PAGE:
Getting lots of wierd looks and attention from taking pics in public

Started Jan 10, 2013 | Discussions thread
Greg Nold
Regular MemberPosts: 178
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Re: Getting lots of wierd looks and attention from taking pics in public
In reply to peevee1, Jan 14, 2013

peevee1 wrote:

Greg Nold wrote:

I am fascinated with shooting folks in the street or at events, and I therefore do this all the time. I'm not an expert or a pro, and my photos are not always keepers, but I'll tell you what seems to work for me, at least in the 'people-handling' sense.

The best approach I've found is to be open about what you are doing. If you look like you're a photographer on an assignment, people will assume you are and think nothing of it. For the folks that do ask,"Where will these photos be published?" I suggest you have a previously thought-out answer. What I usually say is, "These photos will end up in any publication that wants to use them" (which is a total a fib) "I'm a free-lance photographer covering this event, and they may end up in The Post, The Gazette or wherever... or maybe nobody will want them at all." What I do NOT say is that they will end up in my personal gallery or on my Facebook page. Yes I have a right to shoot in

A rule of thumb: if you have to lie to good people about something you are doing, this something is bad.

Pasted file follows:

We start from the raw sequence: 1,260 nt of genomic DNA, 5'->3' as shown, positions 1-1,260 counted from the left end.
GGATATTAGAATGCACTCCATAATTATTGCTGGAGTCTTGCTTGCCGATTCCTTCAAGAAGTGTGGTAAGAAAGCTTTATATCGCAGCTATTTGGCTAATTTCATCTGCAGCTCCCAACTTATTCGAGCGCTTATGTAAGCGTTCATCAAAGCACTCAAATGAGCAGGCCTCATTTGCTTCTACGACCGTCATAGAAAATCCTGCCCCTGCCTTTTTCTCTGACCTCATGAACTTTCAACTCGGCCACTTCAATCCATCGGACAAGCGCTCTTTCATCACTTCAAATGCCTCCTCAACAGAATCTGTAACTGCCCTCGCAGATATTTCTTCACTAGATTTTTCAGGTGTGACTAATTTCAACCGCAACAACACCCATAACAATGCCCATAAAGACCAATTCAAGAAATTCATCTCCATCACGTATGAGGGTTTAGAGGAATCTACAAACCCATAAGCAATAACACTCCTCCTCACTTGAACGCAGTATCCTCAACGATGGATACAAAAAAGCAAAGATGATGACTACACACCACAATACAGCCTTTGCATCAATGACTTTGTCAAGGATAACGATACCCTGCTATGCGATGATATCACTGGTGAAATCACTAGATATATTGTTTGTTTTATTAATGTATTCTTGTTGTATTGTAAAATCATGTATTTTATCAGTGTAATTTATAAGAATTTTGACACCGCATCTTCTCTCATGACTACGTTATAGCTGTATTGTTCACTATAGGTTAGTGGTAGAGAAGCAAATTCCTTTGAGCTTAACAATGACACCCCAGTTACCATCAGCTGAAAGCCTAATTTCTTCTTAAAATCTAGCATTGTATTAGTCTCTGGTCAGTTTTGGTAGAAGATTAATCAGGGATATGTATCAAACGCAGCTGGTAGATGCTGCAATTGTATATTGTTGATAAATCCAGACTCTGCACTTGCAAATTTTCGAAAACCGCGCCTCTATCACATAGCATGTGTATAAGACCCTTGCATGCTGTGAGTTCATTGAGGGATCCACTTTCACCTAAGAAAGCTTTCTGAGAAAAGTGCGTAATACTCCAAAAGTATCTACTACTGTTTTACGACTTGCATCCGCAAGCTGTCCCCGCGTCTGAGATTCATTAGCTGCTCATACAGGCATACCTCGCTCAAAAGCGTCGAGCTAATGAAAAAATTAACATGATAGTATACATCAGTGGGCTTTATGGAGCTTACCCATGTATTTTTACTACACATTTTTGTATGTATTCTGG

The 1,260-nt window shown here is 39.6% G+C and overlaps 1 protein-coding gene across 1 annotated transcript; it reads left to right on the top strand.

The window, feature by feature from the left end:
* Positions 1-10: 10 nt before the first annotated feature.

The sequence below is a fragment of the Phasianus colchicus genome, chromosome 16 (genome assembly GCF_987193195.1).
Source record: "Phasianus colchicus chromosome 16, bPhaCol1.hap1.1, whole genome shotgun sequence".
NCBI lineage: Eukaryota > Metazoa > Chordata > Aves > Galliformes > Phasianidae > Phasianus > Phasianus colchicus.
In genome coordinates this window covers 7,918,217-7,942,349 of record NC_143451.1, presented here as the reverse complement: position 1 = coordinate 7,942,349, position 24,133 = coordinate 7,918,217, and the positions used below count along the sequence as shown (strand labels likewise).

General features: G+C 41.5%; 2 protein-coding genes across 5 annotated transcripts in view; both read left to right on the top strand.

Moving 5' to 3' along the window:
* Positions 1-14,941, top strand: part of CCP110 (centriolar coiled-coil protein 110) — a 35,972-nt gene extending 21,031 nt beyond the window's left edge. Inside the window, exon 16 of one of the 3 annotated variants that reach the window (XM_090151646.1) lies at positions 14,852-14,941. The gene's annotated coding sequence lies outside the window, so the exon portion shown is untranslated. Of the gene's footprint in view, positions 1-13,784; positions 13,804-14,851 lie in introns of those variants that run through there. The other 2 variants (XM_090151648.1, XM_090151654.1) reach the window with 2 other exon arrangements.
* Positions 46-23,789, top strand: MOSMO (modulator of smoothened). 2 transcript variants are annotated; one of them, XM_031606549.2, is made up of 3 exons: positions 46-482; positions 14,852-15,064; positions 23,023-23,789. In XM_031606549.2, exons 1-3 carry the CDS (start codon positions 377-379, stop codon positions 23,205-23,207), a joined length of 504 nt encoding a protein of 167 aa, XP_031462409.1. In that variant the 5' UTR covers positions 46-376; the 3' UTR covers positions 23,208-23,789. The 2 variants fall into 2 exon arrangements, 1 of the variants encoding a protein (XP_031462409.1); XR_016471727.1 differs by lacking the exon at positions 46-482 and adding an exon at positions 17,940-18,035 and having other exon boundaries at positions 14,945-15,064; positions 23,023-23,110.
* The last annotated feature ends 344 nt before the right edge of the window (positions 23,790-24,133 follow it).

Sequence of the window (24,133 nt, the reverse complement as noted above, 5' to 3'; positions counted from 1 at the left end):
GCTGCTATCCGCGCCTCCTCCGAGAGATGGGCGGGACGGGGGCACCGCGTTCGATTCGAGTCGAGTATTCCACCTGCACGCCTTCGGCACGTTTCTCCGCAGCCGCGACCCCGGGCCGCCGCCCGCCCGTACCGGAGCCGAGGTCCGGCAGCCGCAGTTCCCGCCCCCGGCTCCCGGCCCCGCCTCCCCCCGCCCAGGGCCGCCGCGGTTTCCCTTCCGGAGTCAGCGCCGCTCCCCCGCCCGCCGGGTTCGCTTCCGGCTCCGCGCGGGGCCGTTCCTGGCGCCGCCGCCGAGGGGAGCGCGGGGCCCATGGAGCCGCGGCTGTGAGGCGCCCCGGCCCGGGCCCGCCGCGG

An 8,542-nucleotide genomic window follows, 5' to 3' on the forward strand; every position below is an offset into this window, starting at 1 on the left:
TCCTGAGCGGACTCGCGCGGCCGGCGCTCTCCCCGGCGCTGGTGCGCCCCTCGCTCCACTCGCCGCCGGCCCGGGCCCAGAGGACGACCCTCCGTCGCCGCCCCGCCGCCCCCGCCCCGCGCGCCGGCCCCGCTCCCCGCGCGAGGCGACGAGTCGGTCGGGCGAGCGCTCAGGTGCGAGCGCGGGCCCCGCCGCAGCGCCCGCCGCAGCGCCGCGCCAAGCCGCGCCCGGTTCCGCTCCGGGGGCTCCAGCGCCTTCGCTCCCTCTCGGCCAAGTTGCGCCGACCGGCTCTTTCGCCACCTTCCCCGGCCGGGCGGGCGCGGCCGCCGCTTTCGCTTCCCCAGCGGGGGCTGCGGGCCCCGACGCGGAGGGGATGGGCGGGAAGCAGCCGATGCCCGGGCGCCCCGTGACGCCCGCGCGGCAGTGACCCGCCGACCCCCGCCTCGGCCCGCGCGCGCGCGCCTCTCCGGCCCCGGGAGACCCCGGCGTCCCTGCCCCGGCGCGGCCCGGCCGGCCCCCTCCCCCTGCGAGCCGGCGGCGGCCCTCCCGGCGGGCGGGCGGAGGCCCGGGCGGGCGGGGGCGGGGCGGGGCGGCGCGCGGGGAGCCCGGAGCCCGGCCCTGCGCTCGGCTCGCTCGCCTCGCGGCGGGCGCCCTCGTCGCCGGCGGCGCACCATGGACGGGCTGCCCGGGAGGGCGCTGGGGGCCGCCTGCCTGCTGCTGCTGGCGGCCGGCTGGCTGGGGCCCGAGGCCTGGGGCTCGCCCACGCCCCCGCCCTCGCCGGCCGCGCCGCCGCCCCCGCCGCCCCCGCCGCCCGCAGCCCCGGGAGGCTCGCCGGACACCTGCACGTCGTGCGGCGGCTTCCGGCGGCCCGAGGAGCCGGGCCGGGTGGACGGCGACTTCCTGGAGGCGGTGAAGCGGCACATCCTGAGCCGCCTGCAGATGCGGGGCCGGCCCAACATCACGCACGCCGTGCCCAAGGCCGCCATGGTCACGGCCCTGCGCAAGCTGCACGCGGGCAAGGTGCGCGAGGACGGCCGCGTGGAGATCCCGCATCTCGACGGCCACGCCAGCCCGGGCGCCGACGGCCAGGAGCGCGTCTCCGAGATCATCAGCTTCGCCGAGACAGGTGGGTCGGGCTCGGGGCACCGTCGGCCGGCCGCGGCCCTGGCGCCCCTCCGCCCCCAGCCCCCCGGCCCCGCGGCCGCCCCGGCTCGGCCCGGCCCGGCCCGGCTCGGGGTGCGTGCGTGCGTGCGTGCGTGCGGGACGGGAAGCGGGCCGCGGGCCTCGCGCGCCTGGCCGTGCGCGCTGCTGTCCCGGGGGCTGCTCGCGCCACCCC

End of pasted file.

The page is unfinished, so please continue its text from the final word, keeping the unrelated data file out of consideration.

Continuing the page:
Yes, I guess you could think that, but in reality, there really is no good way to tell a stranger in this strange world that, "I enjoy photographing little children."  It's one of those things where the more you try to explain yourself, the more suspicious you appear.

You could have a conversation which is pretty much once you say, "I'm covering this event and hope to submit my photos for publication, but if you wish me to delete your child's photos, I'll be happy to",  or you can have a conversation which leads to statements like this:  'No lady, I DO have the right to photograph your child... she is part of the public scene and I have the perfect right to photograph anything I want, since it is a public place!"  or, escalated... "Officer, I was simply trying to tell this hysterical woman that, as a photographer, I have a perfect legal right to take photos of her child if her child is in a public place.  You can't arrest me or confiscate my camera!  Look it up!  Here, I'll google it for you in my smart phone, 'Photographer's Rights'!"

OR you can make a harmless little fib which avoids that all together.  That's what I choose to do because firstly, my photographic intentions with children are squeaky-clean and completely honorable plus I know that I'm not breaking any laws by taking photos in a public place (though I do recognize that this is hard for some folks to accept.)  Secondly, I am offering to immediately to delete any photo I have taken to ameliorate the situation and set their minds at ease.  I'm friendly while photographing, I smile, wave and converse with the parents and usually ask for permission and / or approval any time there is a dialogue between us... so...  a little fib?  A bad thing here?  Not in my opinion, because the truth is, I COULD always try to submit to The Post or the Gazette or whatever.... they are actual local papers in my area that cover county fairs, 4H events, etc. and they do take submissions from freelancers.

My personal rule of thumb is 'KISS'...  'Keep It Simple, Stupid!'  More of a motto I try to live by, whenever possible!    Usually it works!

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